JP: These were places I got to attend in my teen years before they closed. There was something really magical about the changing films every day and seeing how they all fit together. The 8th Street Playhouse was really where I was first getting into cinema and would see my first Truffaut, my first Fellini. The Bleecker Street was pretty serious, risky stuff, even if I didn't realize it at the time. But there was a trust that the audience would meet it. That's how we feel, too. We know the audience is going to meet us. We're not unwilling to take some risks.
AO: Because I'm a filmmaker, this place has a close relationship to the filmmaking community, not just the film-watching community. That sets a tone for what's happening here. So directors like Noah Baumbach are actually doing double feature screenings for us. Directors are very much a part of what's happening here. That's a very special idea. That's the romantic notion of an old movie studio — that's where we got the name of our restaurant, the Commissary. We want an atmosphere here of people actually making films, which should excite our audiences.
The Alamo Drafthouse is famous for combining food, alcohol and movies in a single package. But you're keeping those ingredients separate.
AM: We don't want to dilute any of those experiences.
AO: I think the unique idea we've had is that this is a place you can visit where there are many reasons to be here — the programming, the things you can do before and after the film, and things you can do if you're not going to see a film. The identity of the place is defined by all the exciting things that are happening. That is, itself, a different idea.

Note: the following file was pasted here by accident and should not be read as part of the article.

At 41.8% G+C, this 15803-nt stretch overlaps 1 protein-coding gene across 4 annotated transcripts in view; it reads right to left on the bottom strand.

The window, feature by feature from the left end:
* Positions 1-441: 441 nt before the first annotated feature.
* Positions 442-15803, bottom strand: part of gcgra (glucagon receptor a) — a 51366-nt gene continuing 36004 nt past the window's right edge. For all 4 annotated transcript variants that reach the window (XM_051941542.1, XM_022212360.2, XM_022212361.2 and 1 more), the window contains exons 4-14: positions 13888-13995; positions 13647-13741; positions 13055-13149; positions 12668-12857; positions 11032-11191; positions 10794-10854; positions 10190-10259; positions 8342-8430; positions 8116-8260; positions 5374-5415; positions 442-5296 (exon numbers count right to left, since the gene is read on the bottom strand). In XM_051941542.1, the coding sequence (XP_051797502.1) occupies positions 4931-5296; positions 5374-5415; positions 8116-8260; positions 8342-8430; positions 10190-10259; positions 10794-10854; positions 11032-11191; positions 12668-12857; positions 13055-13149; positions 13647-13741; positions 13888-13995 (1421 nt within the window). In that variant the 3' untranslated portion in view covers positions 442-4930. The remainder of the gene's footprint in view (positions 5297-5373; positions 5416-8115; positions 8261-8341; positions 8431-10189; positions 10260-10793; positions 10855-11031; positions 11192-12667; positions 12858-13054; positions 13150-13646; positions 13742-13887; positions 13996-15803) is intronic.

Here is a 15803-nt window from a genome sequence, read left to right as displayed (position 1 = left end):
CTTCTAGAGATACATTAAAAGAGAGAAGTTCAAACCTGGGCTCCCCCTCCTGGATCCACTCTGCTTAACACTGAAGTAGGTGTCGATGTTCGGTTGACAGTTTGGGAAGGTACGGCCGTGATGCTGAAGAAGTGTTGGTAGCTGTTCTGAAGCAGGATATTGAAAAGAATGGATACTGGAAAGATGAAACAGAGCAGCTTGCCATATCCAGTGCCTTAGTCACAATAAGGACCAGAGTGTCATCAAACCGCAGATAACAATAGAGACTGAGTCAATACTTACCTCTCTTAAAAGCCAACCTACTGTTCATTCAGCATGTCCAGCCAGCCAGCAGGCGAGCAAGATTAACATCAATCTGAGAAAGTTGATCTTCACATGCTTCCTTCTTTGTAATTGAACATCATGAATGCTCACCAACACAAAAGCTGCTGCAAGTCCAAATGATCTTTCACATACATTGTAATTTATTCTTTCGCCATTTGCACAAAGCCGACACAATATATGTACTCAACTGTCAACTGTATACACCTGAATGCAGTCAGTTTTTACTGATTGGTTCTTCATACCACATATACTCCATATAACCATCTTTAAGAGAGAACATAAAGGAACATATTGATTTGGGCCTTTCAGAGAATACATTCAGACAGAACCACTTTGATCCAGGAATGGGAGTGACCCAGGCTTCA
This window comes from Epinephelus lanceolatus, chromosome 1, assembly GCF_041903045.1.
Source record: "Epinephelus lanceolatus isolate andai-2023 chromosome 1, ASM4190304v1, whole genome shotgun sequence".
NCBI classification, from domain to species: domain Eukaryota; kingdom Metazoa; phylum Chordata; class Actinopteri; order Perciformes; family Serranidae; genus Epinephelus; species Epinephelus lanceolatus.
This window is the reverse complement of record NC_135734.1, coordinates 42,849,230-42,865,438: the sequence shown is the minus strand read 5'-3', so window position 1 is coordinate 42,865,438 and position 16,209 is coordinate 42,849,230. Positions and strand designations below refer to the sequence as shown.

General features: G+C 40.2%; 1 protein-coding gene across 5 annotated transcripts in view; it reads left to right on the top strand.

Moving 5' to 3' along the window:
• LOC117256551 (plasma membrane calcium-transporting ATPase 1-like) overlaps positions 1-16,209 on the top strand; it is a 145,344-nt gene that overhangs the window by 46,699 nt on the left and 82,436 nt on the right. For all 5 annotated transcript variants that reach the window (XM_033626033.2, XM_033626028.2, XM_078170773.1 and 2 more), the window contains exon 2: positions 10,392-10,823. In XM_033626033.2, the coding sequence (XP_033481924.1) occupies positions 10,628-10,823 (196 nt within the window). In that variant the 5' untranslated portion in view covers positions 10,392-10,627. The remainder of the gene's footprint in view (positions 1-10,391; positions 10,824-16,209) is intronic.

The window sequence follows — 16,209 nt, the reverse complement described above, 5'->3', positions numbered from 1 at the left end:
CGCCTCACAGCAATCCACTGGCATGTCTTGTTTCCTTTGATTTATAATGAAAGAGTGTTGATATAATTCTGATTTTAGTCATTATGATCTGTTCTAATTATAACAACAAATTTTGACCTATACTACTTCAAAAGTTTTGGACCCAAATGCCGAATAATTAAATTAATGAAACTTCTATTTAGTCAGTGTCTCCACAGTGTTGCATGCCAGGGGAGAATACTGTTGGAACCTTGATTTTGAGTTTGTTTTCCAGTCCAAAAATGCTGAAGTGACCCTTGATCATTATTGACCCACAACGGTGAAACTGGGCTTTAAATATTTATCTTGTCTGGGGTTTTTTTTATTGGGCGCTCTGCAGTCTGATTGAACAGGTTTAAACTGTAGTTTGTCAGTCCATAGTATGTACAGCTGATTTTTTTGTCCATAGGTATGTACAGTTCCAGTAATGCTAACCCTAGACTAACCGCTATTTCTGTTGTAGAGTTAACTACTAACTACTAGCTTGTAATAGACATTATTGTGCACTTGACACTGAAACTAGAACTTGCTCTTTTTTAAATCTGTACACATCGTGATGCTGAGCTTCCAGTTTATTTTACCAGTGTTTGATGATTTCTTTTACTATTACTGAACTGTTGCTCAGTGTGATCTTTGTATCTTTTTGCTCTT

What do you see as the biggest revenue driver?
AO: I think they're equally feeding off each other, which is the biggest part of this. The prestige of what Jake and Aliza programs brings an audience. We then want to serve that audience in many different ways. The experience will drive an audience that will respond to the programming. So we see this as a completely symbiotic relationship.
But what's going to make the most money out of that equation?
AO: When we ran the numbers, it's actually equal. That's what's interesting about it. We proportioned it in cold, hard numbers the sizes of the different parts of the space in ways that generate equal revenue. The way we're looking at it is getting a certain number of people into the building. Given the size of the two theaters, the math works out from there.
JP: It also works based on a certain type of programming that's firing on all cylinders. We can do week-long runs and retrospectives. When we did projections of how we imagined audiences attending and purchasing tickets, we were counting on some audiences who come every few weeks, because they just want to see first-runt films that appeal to them. But we're also taking into account the audience member who wants to come every day for a retrospective. We're finding ways to serve both of those people.
What can we glean about your sensibilities based on the "Welcome to Metrograph" series you've put together? For example, there's not much Hollywood represented there…
JP: Well, we've only gone A - F so far. Specifically about the Hollywood stuff, we've already had this conversation. The idea behind the series is that it's one film per director. So which Howard Hawks do you show? Which John Ford? The classic Hollywood situation is tough.
AM: It's a pretty masochistic exercise. We needed some rules. You will see some. "The Clock" is already on there.
How do you define the split between audience members who are already on your team and those you need to win over? For example, you're starting off with a Jean Eustache retrospective. How much of your audience needs to be excited about that for the series to work?
AO: I would love for people to say, "I don't know what's going on at Metrograph tonight, but let's go." Along with that, I think people want to be told, "This is interesting." That's what's exciting in this day and age, where you can actually watch something on your computer.
JP: Within the Eustache series, we've tried to address this. There are certain people who know the work. There are other people who've seen nothing. We're showing "The Mother and the Whore" five or six times. So if you want to dip your toe in the series, we're making that one more available.